We all know Ghostbusters Beverly Hills Cop and Groundhog Day right? Well how about Doctor Detroit Nothing But Trouble and Oh Heavenly Dog? In this lively publication Nick de Semlyen takes a look at the comedy stars that ruled Hollywood in the 80s exploring the hits that made their name and the flops they'd rather forgetThe book tells us a lot about the personalities of these actors and how they all got along with one another Dan Aykroyd and John Belushi were best pals and we discover how Aykroyd was crushed by his friend's untimely death Chevy Chase seemed to rub everybody the wrong way and even came to blows with Bill Murray at a Saturday Night Live show John Candy was the most popular bringing all kinds of Hollywood royalty back to his house for parties that would go on for daysDe Semlyen has talked to many of the major players and the book is full of fascinating behind the scenes knowledge I had no idea what an unhappy shoot Groundhog Day was or how Eddie Murphy and director John Landis fought on the set of Coming to America Steve Martin gives a captivating account of a strange visit to Stanley Kubrick's house and Rick Moranis reveals his reasons for uitting HollywoodIt's a pacy entertaining read packed with rich insight and juicy anecdotes De Semlyen admits that not all of the gang's material has aged well but there is no denying that their vast ambition raw talent and total disregard for the rules combined to create a movement that was beloved influential and truly special If you remember the 80s comedy heyday as fondly as I do you'll enjoy this book immensely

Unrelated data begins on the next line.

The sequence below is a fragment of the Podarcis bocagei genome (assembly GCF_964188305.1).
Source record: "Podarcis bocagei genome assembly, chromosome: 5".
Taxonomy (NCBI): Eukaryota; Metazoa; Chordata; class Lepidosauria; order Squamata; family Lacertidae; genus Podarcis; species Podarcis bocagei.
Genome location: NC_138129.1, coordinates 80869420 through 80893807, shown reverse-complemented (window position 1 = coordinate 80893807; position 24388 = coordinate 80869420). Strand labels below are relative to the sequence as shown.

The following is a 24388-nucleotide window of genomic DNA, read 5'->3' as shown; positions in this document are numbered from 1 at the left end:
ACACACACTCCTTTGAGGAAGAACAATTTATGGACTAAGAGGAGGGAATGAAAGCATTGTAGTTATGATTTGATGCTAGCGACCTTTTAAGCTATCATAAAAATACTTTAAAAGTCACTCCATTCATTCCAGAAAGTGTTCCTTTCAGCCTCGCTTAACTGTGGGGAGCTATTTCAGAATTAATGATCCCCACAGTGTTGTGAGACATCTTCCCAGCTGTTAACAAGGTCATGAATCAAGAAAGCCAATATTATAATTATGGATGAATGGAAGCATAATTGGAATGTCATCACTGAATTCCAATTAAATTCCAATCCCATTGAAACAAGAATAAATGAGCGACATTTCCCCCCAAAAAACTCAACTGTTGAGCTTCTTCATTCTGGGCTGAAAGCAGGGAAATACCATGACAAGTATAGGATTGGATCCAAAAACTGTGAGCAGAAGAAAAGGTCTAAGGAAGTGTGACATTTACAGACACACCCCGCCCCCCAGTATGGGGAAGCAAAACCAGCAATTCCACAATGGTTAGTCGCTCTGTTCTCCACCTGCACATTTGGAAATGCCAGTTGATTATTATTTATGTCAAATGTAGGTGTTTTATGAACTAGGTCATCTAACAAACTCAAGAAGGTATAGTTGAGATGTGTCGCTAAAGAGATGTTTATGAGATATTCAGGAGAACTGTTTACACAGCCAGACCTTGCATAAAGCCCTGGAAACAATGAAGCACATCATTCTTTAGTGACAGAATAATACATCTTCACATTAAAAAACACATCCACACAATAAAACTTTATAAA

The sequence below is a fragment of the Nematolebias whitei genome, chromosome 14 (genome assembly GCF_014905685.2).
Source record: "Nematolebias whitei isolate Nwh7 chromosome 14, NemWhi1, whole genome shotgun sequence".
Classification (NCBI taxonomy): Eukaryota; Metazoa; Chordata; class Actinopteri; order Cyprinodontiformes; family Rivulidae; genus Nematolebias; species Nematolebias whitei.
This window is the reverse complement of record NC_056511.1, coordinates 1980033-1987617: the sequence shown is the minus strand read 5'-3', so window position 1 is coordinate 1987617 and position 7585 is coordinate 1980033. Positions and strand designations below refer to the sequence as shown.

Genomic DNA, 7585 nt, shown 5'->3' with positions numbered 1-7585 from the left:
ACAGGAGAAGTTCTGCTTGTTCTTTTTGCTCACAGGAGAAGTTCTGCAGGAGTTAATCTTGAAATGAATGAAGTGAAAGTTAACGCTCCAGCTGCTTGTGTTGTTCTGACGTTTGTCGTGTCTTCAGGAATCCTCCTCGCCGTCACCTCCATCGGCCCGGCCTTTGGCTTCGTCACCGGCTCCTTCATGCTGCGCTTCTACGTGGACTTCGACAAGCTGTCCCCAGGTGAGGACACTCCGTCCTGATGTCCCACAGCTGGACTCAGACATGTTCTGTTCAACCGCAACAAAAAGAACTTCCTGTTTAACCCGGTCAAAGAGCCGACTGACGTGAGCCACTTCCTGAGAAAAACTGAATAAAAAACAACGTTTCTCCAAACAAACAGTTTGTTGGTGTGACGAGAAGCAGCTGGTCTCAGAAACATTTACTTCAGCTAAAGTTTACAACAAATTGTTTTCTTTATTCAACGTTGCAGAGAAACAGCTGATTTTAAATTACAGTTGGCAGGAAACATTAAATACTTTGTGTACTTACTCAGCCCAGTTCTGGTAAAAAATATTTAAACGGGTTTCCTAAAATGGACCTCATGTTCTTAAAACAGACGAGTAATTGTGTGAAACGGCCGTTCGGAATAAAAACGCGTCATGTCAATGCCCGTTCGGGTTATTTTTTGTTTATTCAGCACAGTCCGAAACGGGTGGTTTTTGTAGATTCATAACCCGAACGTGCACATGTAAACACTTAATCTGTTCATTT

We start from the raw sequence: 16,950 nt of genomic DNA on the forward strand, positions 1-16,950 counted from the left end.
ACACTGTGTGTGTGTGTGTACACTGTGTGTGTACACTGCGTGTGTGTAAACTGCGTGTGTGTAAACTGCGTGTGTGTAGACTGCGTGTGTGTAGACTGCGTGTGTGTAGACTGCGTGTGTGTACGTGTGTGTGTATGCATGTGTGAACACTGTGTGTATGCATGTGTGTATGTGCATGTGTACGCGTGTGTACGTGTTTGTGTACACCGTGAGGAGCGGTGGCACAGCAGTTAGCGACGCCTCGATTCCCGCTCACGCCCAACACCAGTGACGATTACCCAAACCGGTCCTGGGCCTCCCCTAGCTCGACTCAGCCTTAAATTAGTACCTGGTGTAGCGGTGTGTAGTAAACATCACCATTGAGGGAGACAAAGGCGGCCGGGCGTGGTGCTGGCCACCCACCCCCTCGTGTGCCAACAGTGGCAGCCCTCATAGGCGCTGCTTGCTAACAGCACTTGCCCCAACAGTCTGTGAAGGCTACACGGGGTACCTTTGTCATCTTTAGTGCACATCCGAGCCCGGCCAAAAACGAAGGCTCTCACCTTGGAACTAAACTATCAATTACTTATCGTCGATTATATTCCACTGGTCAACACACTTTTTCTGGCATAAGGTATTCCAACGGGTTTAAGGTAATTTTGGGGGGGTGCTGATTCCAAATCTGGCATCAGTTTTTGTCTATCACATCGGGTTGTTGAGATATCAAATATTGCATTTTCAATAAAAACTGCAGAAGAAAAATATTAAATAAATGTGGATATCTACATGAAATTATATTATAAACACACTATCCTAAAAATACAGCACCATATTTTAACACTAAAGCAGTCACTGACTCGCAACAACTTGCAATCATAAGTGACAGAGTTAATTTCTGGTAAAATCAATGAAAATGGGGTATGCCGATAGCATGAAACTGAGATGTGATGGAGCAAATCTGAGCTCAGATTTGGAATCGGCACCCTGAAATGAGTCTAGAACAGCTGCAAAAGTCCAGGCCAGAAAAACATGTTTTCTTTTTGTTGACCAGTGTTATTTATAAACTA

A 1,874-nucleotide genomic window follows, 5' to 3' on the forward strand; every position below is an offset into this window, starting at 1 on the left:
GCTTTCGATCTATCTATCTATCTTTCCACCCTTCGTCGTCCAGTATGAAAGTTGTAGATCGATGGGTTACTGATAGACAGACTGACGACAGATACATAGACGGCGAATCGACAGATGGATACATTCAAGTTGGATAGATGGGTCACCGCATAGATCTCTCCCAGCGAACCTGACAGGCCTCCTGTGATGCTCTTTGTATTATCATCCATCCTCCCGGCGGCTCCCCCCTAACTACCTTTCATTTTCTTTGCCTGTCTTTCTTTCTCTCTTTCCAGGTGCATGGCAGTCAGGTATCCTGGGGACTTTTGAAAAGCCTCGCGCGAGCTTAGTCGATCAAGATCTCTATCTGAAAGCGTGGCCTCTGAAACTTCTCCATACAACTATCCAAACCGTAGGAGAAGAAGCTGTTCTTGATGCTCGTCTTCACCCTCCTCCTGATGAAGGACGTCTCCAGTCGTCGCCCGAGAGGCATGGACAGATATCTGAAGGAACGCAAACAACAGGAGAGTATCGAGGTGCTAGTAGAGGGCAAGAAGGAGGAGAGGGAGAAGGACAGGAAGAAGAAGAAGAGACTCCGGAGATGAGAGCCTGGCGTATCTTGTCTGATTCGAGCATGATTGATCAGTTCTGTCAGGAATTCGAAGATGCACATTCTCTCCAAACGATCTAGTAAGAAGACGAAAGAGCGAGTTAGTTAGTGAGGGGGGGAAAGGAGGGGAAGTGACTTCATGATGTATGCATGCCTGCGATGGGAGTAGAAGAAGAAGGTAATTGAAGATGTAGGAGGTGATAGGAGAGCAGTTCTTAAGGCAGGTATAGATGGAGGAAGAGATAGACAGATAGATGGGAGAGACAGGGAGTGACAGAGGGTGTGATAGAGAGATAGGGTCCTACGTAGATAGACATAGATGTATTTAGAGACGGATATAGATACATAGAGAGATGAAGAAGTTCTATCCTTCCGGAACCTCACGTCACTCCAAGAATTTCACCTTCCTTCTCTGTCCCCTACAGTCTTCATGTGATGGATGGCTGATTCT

3. Brandon Brandon says: